This year’s NaNoWriMo saw a large increase in the number of writers who managed to cross the 50,000-word line. This is probably due to the pandemic—we’re all locked up at home with nothing else to do. People who have been dabbling in writing for several years at last committed to the challenge. After all, why not write that space opera or elvish romance that has been rolling around in the back of their mind? It’s not like they had anywhere to go.
In our region, we had 235 participants sign up. Of those, 27 didn’t understand how to use the website, so their data didn’t get counted. Of the 208 participants who did manage to sign up correctly, 33 created their profiles but chose not to participate.
On November 1, 175 writers began updating their word count. To me, the most interesting statistics are found in the lower word counts, the places where people stopped writing.
# of Writers: Ending Word Count:
|15||between 10,000 and 14,999|
|17||between 5,000 and 9,999|
|12||between 2,500 and 4,999|
|19||Between 1,000 and 2,499|
|11||Between 1 and 999|
One statistic I won’t see (but would love to) is how many of this year’s NaNo novels, winner or not, actually get finished. And of those that are completed, how many will be published? Far fewer authors publish than I would wish.
Many people in my region admit that they quit writing the day after NaNoWriMo ended, even those with their books nearly complete. I suspect that if that is true in my pocket of the universe, it is true everywhere.
Will they rediscover their passion and continue on? I hope so, but odds are, they won’t.
235 people in our region signed up. 33 people created projects but didn’t participate. 175 participants signed up correctly and updated their wordcount at least once. Out of those participants, 74 logged in and updated their word count daily, and wrote 50,000 or more words.
The reality sets in within the first week. A strange, coincidental statistic is this: We had 74 winners, but we also had 74 writers in our region who never got more than 15,000 words written.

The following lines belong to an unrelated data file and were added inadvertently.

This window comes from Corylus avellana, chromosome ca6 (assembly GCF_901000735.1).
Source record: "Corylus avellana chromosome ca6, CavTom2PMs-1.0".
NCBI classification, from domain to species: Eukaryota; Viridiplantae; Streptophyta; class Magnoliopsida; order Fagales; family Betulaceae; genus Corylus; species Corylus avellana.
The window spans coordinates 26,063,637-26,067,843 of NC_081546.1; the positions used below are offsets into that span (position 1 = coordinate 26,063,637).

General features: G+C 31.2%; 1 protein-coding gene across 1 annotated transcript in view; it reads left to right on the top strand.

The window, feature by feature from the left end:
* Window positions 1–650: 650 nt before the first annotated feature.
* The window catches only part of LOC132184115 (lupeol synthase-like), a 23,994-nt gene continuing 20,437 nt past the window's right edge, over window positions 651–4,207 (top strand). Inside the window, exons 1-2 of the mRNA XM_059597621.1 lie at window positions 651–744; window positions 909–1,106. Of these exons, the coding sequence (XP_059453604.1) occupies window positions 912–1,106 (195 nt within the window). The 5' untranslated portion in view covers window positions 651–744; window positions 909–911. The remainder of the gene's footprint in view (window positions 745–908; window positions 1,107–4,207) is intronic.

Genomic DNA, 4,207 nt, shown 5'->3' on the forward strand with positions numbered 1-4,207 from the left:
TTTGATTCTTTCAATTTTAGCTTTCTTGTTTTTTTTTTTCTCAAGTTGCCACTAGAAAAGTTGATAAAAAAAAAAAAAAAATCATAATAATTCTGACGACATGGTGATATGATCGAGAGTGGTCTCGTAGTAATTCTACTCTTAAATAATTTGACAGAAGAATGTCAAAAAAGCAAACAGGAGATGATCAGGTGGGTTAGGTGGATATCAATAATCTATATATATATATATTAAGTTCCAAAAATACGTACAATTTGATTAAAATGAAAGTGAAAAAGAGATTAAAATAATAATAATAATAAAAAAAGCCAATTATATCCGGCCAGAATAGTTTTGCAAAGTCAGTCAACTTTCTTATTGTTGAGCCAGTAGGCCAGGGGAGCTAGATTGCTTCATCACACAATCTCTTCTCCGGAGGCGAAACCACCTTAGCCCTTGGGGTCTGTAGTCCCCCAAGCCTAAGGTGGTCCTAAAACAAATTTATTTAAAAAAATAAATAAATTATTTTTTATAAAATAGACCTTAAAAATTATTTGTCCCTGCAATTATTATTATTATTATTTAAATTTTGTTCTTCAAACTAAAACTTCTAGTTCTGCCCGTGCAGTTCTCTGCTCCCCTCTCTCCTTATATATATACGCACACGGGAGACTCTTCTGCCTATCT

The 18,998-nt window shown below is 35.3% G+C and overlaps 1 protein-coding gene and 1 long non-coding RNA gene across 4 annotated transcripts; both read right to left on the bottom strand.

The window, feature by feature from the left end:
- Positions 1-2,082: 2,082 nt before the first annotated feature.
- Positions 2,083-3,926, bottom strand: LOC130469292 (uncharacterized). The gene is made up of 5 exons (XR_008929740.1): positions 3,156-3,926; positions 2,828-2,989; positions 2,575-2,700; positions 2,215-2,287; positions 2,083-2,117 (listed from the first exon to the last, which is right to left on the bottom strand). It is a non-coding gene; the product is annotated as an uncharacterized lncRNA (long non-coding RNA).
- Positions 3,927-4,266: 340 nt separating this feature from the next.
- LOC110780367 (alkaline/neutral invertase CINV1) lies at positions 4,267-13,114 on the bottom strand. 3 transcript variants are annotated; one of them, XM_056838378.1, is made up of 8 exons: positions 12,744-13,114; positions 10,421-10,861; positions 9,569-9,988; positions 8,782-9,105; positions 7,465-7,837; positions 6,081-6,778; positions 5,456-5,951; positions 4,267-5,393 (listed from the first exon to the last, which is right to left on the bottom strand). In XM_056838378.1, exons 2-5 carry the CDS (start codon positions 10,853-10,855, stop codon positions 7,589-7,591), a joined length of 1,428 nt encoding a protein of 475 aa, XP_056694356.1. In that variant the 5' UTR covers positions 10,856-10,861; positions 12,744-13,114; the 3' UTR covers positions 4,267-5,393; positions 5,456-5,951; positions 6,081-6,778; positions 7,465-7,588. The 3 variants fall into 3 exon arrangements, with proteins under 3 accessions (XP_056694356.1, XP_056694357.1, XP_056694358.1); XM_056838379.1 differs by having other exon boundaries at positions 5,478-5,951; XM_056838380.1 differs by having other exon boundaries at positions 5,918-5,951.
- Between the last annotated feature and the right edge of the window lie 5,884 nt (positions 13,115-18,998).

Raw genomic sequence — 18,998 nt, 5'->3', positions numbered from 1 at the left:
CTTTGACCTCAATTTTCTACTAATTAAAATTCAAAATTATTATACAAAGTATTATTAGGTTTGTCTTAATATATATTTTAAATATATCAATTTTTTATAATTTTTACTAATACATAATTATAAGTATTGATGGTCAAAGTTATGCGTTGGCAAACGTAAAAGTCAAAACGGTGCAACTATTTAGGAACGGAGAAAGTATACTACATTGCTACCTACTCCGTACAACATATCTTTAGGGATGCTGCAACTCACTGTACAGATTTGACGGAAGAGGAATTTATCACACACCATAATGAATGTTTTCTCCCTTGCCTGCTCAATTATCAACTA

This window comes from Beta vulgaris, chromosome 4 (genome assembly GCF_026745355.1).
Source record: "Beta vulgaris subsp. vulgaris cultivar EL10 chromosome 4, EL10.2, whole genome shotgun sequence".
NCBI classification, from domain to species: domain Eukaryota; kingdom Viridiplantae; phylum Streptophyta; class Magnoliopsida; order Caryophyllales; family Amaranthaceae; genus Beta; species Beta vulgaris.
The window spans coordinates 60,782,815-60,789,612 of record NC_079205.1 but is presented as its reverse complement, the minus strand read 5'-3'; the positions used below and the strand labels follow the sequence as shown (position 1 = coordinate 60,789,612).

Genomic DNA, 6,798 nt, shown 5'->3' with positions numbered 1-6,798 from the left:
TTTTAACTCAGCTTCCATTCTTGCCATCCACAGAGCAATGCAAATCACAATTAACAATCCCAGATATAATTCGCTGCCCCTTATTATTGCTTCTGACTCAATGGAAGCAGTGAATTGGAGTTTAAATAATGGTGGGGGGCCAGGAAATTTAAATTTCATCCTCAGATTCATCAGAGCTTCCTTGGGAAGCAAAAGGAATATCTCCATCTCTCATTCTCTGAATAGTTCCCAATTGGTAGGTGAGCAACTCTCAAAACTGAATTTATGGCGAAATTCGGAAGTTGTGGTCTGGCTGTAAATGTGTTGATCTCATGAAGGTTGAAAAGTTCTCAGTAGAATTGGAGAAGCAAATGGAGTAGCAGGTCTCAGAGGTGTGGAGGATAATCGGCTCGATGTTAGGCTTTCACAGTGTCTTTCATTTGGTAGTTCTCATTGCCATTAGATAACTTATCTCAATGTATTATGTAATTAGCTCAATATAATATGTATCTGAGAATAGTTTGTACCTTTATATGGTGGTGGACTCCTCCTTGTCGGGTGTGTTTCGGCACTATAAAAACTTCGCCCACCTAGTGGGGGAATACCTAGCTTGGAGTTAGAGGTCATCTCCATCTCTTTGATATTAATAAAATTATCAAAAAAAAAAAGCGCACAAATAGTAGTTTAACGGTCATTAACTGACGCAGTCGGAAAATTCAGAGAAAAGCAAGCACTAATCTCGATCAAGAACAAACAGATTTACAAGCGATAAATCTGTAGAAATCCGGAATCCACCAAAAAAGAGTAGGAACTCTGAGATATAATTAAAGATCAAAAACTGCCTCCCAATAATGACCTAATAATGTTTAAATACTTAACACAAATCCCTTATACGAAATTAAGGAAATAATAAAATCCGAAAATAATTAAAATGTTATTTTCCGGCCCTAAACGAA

This is an example of what I think of as “First Line Syndrome.” Sometimes, the first lines are all an author has.
I have a dear friend who began writing a novel they are exceedingly passionate about several years ago. But the first lines, introducing the characters, and the first few chapters are all that has ever been written.
Yet the author of those few chapters speaks of their barely-begun book with enthusiasm as if they could pick it up and finish it any moment. When they talk about this book, it sounds so interesting; something I would love to read.
Truthfully, I fear that talk about this novel is all that will ever materialize. A writer must dedicate a short amount of time each day to writing, or their book will never be completed. An hour, thirty minutes–all it takes is a little pocket of time that is only for writing.
Why do prospective books languish unwritten?
These writers are passionate about the idea of writing, but not the real work of it. They aren’t obsessive enough about their vision to ignore the drama that keeps them too busy to write.
Once in a great while, when they’re bored and can’t find a book they want to read, they will open that old file and read what they wrote. They will talk about how they’re going to sit down and finish it someday.
But that won’t happen unless they become obsessed, sit their backside in front of the keyboard, and do it.